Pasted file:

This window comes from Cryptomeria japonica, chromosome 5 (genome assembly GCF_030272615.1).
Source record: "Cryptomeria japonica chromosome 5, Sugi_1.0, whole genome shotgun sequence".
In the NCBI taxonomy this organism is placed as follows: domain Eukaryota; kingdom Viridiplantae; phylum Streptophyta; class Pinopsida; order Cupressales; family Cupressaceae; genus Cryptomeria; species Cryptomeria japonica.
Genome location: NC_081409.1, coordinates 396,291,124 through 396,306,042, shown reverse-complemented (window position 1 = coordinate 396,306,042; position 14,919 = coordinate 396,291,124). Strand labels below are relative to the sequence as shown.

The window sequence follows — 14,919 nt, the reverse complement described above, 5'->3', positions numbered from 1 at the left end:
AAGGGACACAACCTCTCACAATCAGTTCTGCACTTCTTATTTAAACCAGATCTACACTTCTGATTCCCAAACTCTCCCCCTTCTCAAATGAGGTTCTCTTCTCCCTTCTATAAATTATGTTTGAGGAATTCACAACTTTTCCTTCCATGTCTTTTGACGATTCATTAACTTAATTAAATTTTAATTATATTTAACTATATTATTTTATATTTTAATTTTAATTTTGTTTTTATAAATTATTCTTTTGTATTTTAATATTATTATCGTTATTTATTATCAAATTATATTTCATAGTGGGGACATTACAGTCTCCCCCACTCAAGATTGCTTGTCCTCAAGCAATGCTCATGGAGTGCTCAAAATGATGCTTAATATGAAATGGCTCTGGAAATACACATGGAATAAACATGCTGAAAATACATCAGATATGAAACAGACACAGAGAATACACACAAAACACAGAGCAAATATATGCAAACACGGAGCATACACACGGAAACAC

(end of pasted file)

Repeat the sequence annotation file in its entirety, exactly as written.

This window comes from Cryptomeria japonica, chromosome 5 (genome assembly GCF_030272615.1).
Source record: "Cryptomeria japonica chromosome 5, Sugi_1.0, whole genome shotgun sequence".
In the NCBI taxonomy this organism is placed as follows: domain Eukaryota; kingdom Viridiplantae; phylum Streptophyta; class Pinopsida; order Cupressales; family Cupressaceae; genus Cryptomeria; species Cryptomeria japonica.
Genome location: NC_081409.1, coordinates 396,291,124 through 396,306,042, shown reverse-complemented (window position 1 = coordinate 396,306,042; position 14,919 = coordinate 396,291,124). Strand labels below are relative to the sequence as shown.

The window sequence follows — 14,919 nt, the reverse complement described above, 5'->3', positions numbered from 1 at the left end:
AAGGGACACAACCTCTCACAATCAGTTCTGCACTTCTTATTTAAACCAGATCTACACTTCTGATTCCCAAACTCTCCCCCTTCTCAAATGAGGTTCTCTTCTCCCTTCTATAAATTATGTTTGAGGAATTCACAACTTTTCCTTCCATGTCTTTTGACGATTCATTAACTTAATTAAATTTTAATTATATTTAACTATATTATTTTATATTTTAATTTTAATTTTGTTTTTATAAATTATTCTTTTGTATTTTAATATTATTATCGTTATTTATTATCAAATTATATTTCATAGTGGGGACATTACAGTCTCCCCCACTCAAGATTGCTTGTCCTCAAGCAATGCTCATGGAGTGCTCAAAATGATGCTTAATATGAAATGGCTCTGGAAATACACATGGAATAAACATGCTGAAAATACATCAGATATGAAACAGACACAGAGAATACACACAAAACACAGAGCAAATATATGCAAACACGGAGCATACACACGGAAACAC